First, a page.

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  • i think its base on Stephen P. Robbins book,, seems to be helpful for gripping that book
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  • 1. Robbins & JudgeOrganizational Behavior13th Edition<br />Chapter 1: What Is Organizational Behavior?<br />Student Study Slideshow<br />Bob Stretch<br />Southwestern College<br />© 2009 Prentice-Hall Inc. All rights reserved.<br />1-0<br />
  • 2. Chapter Learning Objectives<br /><ul><li>After studying this chapter you should be able to:
  • 3. Demonstrate the importance of interpersonal skills in the workplace.
  • 4. Describe the manager’s functions, roles, and skills.
  • 5. Define organizational behavior (OB).
  • 6. Show the value to OB of systematic study.
  • 7. Identify the major behavioral science disciplines that contribute to OB.
  • 8. Demonstrate why there are few absolutes in OB.
  • 9. Identify the challenges and opportunities managers have in applying OB concepts.
  • 10. Compare the three levels of analysis in this book’s OB model.</li></ul>© 2009 Prentice-Hall Inc. All rights reserved.<br />1-1<br />
  • 11. The Importance of Interpersonal Skills<br />Understanding OB helps determine manager effectiveness<br />Technical and quantitative skills important <br />But leadership and communication skills are CRITICAL<br />Organizational benefits of skilled managers<br />Lower turnover of quality employees<br />Higher quality applications for recruitment<br />Better financial performance<br />© 2009 Prentice-Hall Inc. All rights reserved.<br />1-2<br />
  • 12. What Managers Do<br />They get things done through other people.<br />Management Activities:<br />Make decisions<br />Allocate resources<br />Direct activities of others to attain goals<br />Work in an organization<br />A consciously coordinated social unit composed of two or more people that functions on a relatively continuous basis to achieve a common goal or set of goals.<br />© 2009 Prentice-Hall Inc. All rights reserved.<br />1-3<br />
  • 13. Four Management Functions<br />PLAN<br />A process that includes defining goals, establishing strategy, and developing plans to coordinate activities.<br />ORGANIZE<br />Determining what tasks are to be done, who is to do them, how the tasks are to be grouped, who reports to whom, and where decisions are to be made.<br />© 2009 Prentice-Hall Inc. All rights reserved.<br />1-4<br />
  • 14. Four Management Functions<br />LEAD<br />A function that includes motivating employees, directing others, selecting the most effective communication channels, and resolving conflicts.<br />CONTROL<br />Monitoring performance, comparing actual performance with previously set goals, and correcting any deviation.<br />© 2009 Prentice-Hall Inc. All rights reserved.<br />1-5<br />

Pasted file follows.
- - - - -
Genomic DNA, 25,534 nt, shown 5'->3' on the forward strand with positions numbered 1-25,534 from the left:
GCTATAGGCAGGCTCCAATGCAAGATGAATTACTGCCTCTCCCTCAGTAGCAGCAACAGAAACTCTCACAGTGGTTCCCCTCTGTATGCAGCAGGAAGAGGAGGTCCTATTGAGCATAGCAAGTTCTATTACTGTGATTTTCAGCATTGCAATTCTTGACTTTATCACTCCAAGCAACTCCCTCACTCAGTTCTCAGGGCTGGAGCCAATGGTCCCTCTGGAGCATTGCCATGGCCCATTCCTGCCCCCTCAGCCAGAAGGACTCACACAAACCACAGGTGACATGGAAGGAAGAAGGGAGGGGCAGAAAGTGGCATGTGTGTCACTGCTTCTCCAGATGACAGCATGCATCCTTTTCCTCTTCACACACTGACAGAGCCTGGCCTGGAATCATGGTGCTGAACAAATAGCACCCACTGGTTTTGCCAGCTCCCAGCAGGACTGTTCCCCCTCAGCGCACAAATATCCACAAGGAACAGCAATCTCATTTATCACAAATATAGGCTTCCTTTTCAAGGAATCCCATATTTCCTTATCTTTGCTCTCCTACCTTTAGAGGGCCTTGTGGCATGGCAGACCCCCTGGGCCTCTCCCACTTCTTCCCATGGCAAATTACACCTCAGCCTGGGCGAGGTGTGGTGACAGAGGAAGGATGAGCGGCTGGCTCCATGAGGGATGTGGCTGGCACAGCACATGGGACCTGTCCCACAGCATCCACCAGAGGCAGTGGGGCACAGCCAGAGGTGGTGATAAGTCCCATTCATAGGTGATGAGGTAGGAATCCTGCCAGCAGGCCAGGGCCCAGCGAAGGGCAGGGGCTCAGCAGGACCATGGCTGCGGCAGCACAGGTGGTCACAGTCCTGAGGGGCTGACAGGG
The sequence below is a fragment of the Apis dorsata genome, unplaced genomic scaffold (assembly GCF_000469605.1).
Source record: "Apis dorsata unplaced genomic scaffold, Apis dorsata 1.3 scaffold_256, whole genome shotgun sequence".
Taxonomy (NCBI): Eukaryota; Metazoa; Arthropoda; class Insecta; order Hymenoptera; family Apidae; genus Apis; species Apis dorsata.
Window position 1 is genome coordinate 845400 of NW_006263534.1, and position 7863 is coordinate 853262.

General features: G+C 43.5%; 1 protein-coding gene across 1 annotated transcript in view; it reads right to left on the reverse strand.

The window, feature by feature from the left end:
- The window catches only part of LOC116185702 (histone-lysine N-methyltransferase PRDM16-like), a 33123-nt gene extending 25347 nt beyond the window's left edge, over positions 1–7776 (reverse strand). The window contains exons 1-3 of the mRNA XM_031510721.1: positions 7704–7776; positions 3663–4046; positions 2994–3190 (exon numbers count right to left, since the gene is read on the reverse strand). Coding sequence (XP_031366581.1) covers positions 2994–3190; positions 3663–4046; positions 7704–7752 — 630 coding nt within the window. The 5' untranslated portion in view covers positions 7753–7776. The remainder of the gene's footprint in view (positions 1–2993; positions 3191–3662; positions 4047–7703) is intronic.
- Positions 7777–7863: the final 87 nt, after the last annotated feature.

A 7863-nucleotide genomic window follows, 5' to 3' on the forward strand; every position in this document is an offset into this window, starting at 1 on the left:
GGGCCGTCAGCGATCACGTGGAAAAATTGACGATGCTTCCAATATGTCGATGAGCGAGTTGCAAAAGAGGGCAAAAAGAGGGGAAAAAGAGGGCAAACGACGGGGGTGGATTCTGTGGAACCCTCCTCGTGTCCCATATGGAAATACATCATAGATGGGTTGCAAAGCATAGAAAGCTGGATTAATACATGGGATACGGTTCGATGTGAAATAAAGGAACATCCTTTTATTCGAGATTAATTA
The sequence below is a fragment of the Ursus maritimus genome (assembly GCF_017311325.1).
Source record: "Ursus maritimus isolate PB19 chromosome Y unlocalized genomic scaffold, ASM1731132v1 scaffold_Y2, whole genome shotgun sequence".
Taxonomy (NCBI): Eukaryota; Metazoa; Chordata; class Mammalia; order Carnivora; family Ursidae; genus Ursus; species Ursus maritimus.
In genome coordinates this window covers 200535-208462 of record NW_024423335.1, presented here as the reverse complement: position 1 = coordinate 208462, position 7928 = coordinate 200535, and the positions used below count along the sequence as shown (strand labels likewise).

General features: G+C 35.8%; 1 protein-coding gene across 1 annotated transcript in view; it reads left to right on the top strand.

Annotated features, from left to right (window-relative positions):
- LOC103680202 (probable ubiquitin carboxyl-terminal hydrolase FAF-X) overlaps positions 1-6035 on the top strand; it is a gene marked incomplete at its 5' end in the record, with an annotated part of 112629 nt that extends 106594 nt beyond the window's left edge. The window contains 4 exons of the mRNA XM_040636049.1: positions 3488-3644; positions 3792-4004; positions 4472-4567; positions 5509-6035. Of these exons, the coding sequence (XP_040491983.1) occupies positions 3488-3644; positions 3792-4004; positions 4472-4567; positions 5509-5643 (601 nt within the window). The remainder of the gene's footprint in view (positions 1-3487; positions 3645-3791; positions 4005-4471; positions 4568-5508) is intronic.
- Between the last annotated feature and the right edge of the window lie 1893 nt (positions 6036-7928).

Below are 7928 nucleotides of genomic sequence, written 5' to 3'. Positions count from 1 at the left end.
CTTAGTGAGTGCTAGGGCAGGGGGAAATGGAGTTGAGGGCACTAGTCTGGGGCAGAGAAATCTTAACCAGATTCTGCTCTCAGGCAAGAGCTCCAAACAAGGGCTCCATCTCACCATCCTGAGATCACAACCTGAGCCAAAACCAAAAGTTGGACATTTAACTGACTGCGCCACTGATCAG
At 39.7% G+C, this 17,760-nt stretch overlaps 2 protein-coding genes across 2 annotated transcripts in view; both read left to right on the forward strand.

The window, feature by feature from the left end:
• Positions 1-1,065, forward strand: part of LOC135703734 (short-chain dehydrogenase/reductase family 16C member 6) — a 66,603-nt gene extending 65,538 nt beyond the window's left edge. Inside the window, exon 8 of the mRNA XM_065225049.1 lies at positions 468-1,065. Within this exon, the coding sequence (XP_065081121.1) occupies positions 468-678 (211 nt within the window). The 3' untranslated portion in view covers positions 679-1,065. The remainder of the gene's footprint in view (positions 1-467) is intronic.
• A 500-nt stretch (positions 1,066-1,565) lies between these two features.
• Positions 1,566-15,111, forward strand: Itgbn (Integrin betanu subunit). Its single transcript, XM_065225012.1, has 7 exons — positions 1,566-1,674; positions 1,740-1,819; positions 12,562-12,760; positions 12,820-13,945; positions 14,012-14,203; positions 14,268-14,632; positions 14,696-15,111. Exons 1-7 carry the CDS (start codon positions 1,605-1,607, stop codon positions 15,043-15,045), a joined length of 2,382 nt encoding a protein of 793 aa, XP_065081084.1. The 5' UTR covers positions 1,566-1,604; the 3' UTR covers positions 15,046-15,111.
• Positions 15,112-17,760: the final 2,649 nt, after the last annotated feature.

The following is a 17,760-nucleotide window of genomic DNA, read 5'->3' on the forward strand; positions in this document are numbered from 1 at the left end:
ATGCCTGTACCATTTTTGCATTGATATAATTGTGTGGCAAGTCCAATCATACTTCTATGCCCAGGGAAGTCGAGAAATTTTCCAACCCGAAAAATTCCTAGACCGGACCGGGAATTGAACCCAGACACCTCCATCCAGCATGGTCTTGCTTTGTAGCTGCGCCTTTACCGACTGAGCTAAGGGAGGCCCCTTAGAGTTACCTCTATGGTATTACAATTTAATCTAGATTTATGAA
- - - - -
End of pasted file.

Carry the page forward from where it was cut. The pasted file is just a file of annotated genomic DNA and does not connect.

• 15. Mintzberg’s Managerial Roles<br />Ten roles in three groups (Exhibit 1-1)<br />Interpersonal<br />Figurehead, Leader, and Liaison<br />Informational<br />Monitor, Disseminator, Spokesperson<br />Decisional<br />Entrepreneur, Disturbance Handler, Resource Allocator, and Negotiator.<br />© 2009 Prentice-Hall Inc. All rights reserved.<br />1-6<br />
  • 16. Katz’s Essential Management Skills<br />Technical Skills<br />The ability to apply specialized knowledge or expertise<br />Human Skills<br />The ability to work with, understand, and motivate other people, both individually and in groups<br />Conceptual Skills<br />The mental ability to analyze and diagnose complex situations<br />© 2009 Prentice-Hall Inc. All rights reserved.<br />1-7<br />
  • 17. Luthans’ Study of Managerial Activities<br />Four types of managerial activity:<br />Traditional Management<br />Decision-making, planning, and controlling.<br />Communication<br />Exchanging routine information and processing paperwork<br />Human Resource Management<br />Motivating, disciplining, managing conflict, staffing and training.<br />Networking<br />Socializing, politicking, and interacting with others.<br />Managers who promoted faster (were successful) did different things than did effective managers (those who did their jobs well) – see Exhibit 1-2.<br />© 2009 Prentice-Hall Inc. All rights reserved.<br />1-8<br />
  • 18. Organizational Behavior<br />A field of study that investigates the impact that individuals, groups, and structure have on behavior within organizations, for the purpose of applying such knowledge toward improving an organization’s effectiveness.<br />© 2009 Prentice-Hall Inc. All rights reserved.<br />1-9<br />
  • 19. Intuition and Systematic Study<br />Intuition<br /> Gut feelings<br /> Individual observation<br /> Common sense<br />Systematic Study<br />Looks at relationships<br />Scientific evidence<br />Predicts behaviors<br />The two are complementary means of predicting behavior.<br />© 2009 Prentice-Hall Inc. All rights reserved.<br />1-10<br />
  • 20. An Outgrowth of Systematic Study…<br />Evidence-Based Management (EBM)<br />Basing managerial decisions on the best available scientific evidence.<br />Must think like scientists:<br />Pose a managerial question<br />Search for best available evidence<br />Apply relevant information to case<br />© 2009 Prentice-Hall Inc. All rights reserved.<br />1-11<br />
  • 21. Managers Should Use All Three Approaches<br />The trick is to know when to go with your gut. <br />– Jack Welsh<br />Intuition is often based on inaccurate information<br />Faddism is prevalent in management<br />Systematic study can be time-consuming<br />Use evidence as much as possible to inform your intuition and experience. That is the promise of OB.<br />© 2009 Prentice-Hall Inc. All rights reserved.<br />1-12<br />
  • 22. Four Contributing Disciplines<br />Psychology<br />The science that seeks to measure, explain, and sometimes change the behavior of humans and other animals.<br />Unit of Analysis:<br />Individual<br />Contributions to OB:<br />Learning, motivation, personality, emotions, perception<br />Training, leadership effectiveness, job satisfaction<br />Individual decision making, performance appraisal, attitude measurement<br />Employee selection, work design, and work stress<br />© 2009 Prentice-Hall Inc. All rights reserved.<br />1-13<br />
  • 23. Four Contributing Disciplines<br />Social Psychology<br />An area within psychology that blends concepts from psychology and sociology and that focuses on the influence of people on one another.<br />Unit of Analysis:<br />Group<br />Contributions to OB:<br />Behavioral change<br />Attitude change<br />Communication<br />Group processes<br />Group decision making<br />© 2009 Prentice-Hall Inc. All rights reserved.<br />1-14<br />